Internally, the Nationals’ pitching situation has improved. Lefty Sammy Solis, a 2010 second-round pick, has recovered from Tommy John surgery and emerged as a Top 10 prospect. Robbie Ray has reached Class AA Harrisburg. Matt Purke, who signed a big league deal out of the 2011 draft, has, at least for the moment, overcome persistent health setbacks. (Some scouts have doubted his status as a prospect, however.) Giolito should move quickly through their minor league system now that he has recovered from Tommy John surgery. Tanner Roark, Taylor Jordan and Nathan Karns could all compete for a job at the back of a big league rotation — Roark and Jordan compare to Milone and Peacock, who made strong first impressions in late 2011, much like Roark and Jordan in 2013.

So, it appears the Nationals have plenty of pitching rising to the surface that they could use in a trade. Despite large caveats, Scherzer and the Tigers would be a logical fit for many reasons. Scherzer will likely win the American League Cy Young award after he went 21-3 with a 2.90 ERA, but he has only one year remaining before he hits free agency. He figures to make roughly $13.5 million in 2014, his final year of arbitration.

Rizzo has long had an affinity for players he drafted during his tenure as the Diamondbacks’ scouting director. In his final draft in Arizona in 2006, Rizzo drafted Scherzer in the first round.

The Tigers need an experienced closer, and the Nationals have listened to offers for Drew Storen before. Storen will receive a raise to more than $3 million in arbitration and, alongside Tyler Clippard, who is also due a hefty raise, may become too expensive for the Nationals’ tastes. It would obviously take much more than Storen to acquire Scherzer, but there would be one significant big league piece that fits a team still in win-now mode.

In the event Detroit offers Scherzer in a trade, the Nationals – or any team dealing for him – may want to tread lightly. The Tigers have operated in recent seasons with little regard for their budget, signing free agents in a full-court press to win a title for wealthy, aging owner Mike Illitch. The Tigers also enjoy a cozy relationship with Scott Boras, who represents Scherzer.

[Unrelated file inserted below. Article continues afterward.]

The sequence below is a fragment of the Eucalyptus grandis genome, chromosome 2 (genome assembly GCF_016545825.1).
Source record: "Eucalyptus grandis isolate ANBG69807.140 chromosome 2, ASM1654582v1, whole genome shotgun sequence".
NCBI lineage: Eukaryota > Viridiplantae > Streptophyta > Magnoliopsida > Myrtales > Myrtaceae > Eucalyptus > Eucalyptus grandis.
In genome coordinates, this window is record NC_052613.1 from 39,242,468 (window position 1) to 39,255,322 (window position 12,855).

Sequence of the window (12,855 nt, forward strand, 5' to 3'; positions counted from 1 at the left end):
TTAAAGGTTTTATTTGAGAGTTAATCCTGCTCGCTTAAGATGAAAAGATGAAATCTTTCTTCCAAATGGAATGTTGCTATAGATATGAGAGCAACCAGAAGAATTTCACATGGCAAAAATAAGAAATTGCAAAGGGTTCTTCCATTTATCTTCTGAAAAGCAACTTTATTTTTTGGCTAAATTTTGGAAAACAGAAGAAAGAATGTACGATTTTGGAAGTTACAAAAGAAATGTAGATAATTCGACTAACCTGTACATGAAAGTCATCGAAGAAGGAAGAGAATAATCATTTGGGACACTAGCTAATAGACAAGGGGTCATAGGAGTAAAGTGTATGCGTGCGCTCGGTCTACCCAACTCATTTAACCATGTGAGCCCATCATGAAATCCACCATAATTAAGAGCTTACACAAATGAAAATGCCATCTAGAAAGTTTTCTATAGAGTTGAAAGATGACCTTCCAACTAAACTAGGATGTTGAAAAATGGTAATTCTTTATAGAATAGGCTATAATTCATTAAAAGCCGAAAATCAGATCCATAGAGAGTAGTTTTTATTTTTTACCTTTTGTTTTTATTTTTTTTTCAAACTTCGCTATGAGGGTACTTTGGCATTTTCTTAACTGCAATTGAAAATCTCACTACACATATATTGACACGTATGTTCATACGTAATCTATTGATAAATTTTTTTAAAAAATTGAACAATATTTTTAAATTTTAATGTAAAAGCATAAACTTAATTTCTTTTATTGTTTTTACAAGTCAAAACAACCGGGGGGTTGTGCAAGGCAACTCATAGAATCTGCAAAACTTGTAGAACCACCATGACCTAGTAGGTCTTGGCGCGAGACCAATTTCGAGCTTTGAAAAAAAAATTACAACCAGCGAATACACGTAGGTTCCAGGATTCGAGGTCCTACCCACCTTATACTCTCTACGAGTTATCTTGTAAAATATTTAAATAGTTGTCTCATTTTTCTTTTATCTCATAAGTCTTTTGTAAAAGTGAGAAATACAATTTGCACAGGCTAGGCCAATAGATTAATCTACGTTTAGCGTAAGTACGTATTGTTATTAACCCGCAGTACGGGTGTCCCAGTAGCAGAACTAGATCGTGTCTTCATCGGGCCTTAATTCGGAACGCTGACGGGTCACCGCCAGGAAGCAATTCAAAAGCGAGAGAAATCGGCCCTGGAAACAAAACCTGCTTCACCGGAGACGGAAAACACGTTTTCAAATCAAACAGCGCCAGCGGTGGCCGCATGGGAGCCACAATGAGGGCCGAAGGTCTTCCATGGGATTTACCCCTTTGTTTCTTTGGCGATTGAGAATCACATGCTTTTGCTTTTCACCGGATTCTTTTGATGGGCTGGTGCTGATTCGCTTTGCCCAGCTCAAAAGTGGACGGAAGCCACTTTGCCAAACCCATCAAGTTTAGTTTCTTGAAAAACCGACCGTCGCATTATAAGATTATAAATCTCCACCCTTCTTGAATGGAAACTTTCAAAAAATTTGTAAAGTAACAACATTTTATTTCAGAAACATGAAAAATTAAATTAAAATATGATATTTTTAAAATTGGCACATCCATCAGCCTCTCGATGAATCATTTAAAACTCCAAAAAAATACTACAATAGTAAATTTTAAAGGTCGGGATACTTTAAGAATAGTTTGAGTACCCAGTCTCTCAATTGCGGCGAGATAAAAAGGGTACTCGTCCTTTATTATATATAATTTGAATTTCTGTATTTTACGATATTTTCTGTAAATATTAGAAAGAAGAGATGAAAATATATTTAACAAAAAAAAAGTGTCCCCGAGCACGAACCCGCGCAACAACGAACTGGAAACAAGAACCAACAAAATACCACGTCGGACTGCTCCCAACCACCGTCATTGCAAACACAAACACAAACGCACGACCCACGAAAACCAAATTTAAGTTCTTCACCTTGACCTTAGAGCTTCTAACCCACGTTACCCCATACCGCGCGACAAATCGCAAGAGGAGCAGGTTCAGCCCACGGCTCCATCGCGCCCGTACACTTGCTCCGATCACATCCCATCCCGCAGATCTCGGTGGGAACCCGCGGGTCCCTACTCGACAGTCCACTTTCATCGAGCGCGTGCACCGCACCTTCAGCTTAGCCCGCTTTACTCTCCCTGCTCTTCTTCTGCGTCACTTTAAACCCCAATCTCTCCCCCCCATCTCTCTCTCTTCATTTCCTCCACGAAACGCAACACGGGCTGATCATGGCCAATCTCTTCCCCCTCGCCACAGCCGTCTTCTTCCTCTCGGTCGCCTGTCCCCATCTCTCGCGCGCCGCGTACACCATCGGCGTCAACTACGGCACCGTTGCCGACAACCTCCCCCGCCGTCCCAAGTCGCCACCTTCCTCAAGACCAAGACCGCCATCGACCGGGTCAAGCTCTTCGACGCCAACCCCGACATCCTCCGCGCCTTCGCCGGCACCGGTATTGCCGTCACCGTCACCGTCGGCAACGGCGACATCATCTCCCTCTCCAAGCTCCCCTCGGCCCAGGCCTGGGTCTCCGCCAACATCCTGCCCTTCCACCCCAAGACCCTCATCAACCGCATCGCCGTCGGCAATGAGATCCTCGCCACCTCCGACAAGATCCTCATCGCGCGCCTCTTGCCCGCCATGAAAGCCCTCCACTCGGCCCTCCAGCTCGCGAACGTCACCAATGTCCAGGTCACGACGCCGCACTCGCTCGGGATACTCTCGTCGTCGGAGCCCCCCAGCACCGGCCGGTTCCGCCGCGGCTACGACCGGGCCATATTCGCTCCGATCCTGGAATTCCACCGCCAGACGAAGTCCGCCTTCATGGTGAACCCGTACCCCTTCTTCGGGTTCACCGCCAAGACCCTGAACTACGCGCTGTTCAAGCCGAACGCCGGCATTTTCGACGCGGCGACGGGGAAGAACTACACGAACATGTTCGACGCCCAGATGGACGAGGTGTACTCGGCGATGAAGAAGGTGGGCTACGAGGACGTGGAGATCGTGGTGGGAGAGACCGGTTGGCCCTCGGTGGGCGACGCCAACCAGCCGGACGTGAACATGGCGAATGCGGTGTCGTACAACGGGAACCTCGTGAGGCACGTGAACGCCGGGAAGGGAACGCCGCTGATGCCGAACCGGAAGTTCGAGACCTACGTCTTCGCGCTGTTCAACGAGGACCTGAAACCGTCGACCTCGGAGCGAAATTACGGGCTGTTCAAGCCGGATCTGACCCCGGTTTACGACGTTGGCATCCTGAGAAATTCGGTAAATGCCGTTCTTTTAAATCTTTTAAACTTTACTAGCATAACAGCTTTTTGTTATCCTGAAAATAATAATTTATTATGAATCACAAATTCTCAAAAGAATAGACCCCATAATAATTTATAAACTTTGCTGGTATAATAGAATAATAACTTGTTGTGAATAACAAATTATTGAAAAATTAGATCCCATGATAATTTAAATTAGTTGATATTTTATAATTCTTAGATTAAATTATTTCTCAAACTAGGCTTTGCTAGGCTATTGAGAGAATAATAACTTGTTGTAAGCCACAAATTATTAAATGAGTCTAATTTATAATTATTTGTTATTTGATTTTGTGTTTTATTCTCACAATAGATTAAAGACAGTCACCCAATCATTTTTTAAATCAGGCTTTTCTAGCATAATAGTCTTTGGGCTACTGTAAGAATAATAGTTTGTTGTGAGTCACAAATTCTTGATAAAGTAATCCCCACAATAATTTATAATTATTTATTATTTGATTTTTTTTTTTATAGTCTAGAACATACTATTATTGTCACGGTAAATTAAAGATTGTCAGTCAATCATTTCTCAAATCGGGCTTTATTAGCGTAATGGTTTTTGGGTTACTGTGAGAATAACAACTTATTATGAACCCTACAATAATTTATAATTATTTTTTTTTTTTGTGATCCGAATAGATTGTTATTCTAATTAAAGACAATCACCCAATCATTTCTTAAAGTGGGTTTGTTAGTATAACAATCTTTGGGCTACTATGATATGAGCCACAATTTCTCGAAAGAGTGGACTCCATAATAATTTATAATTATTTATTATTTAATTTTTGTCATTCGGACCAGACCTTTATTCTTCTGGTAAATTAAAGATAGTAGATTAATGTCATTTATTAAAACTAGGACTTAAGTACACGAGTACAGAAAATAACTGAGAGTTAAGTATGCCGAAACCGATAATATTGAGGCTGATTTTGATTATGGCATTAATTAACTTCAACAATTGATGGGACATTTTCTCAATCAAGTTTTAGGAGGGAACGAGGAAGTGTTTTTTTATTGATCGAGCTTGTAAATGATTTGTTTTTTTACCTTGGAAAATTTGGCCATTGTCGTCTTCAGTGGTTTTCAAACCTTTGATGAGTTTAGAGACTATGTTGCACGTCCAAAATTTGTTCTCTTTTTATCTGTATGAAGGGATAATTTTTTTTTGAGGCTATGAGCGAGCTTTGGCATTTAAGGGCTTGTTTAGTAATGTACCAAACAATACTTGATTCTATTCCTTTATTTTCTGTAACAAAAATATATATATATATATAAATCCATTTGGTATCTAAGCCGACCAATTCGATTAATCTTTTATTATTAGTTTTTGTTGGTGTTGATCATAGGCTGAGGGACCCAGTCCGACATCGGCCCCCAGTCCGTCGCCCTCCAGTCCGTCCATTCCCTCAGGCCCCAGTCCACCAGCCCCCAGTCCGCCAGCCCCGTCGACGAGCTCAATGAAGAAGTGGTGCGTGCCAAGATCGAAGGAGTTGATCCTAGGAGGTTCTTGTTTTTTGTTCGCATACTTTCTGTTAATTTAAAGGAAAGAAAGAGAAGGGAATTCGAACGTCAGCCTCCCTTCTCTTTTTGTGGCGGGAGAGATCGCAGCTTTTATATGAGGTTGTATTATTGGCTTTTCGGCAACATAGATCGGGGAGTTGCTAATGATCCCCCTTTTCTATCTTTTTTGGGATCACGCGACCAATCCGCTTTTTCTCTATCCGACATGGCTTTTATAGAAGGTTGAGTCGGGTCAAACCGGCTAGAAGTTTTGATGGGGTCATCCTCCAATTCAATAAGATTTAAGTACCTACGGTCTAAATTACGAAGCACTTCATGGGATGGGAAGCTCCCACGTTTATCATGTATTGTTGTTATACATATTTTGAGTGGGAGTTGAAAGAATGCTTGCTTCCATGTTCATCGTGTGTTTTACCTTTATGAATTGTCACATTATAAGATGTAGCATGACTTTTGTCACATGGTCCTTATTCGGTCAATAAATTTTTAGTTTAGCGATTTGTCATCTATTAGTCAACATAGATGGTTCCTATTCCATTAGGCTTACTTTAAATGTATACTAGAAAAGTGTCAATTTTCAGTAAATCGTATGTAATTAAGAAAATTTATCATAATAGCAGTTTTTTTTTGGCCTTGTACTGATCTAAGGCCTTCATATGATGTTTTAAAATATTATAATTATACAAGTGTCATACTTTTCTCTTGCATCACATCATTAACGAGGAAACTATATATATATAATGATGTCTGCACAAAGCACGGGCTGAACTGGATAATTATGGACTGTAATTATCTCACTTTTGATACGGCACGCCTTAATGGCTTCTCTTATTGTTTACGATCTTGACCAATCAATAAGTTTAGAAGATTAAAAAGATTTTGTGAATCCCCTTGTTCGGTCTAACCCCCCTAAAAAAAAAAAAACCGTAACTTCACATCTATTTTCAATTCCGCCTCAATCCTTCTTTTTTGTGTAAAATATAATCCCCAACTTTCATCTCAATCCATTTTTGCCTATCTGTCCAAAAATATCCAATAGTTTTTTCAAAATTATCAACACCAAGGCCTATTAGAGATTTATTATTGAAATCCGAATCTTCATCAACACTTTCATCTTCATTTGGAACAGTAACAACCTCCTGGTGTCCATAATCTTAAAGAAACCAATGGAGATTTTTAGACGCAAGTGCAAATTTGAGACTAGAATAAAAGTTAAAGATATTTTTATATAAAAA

If the Tigers are willing to ship Scherzer, then, money probably won’t be the reason. And that means the Tigers’ motivation to move him would presumably lie in his expected performance. Scherzer outwardly raises no red flags, but the Tigers know him better than anyone.

The Nationals would likely want to negotiate a contract extension should they trade for Scherzer, or any other pitcher –- like Price –- with one or two years of team control left. The Nationals may look for younger, cheaper options who come with controllable seasons built in. One baseball official tossed out Cardinals right-hander/World Series observer Shelby Miller as an under-the-radar potential target should the Cardinals look at their roster, which is awash in young arms, and deem him expendable.

“We’re always looking for a way to improve ourselves and we’ve shown that we’re not afraid to pull the trigger and make a trade,” Rizzo said back in September. “We’re certainly going to be involved in the trade market and the free agent market and the international market.”

The international market this year means 25-year-old Japanese ace Masahiro Tanaka, a 6-foot-2 right-hander who went 24-0 with a 1.29 ERA for the Tohoku Rakuten Golden Eagles. The Nationals have scouted Tanaka in Japan on multiple occasions throughout his career, according to a Nationals official, including late this season.

Tanaka will be compared to Yu Darvish, who has been one of the best pitchers in baseball since the Rangers acquired him through the posting system for a total financial commitment of $112 million. With the Dodgers and Yankees expected to vie for Tanaka, the cost to acquire him is expected to reach, or even surpass, $125 million.

“The things they do are similar,” the Nationals official said. “I think Tanaka has better overall command, and he has a killer split.”

Scouting Tanaka alone, even if they like him, does not indicate the Nationals will pursue him. The Nationals also scouted Darvish intently prior to the 2012 season, and Rizzo praised his ability, but they did not bid on obtaining the right to sign him. Still, the Nationals are at very least performing due diligence on Tanaka.

The Nationals may simply use the same strategy they used last season in tabbing Dan Haren to fill out their rotation, handing out a free agent contract. But the Nationals have options now, more options than they have had since they hatched a deal for Gonzalez two years ago.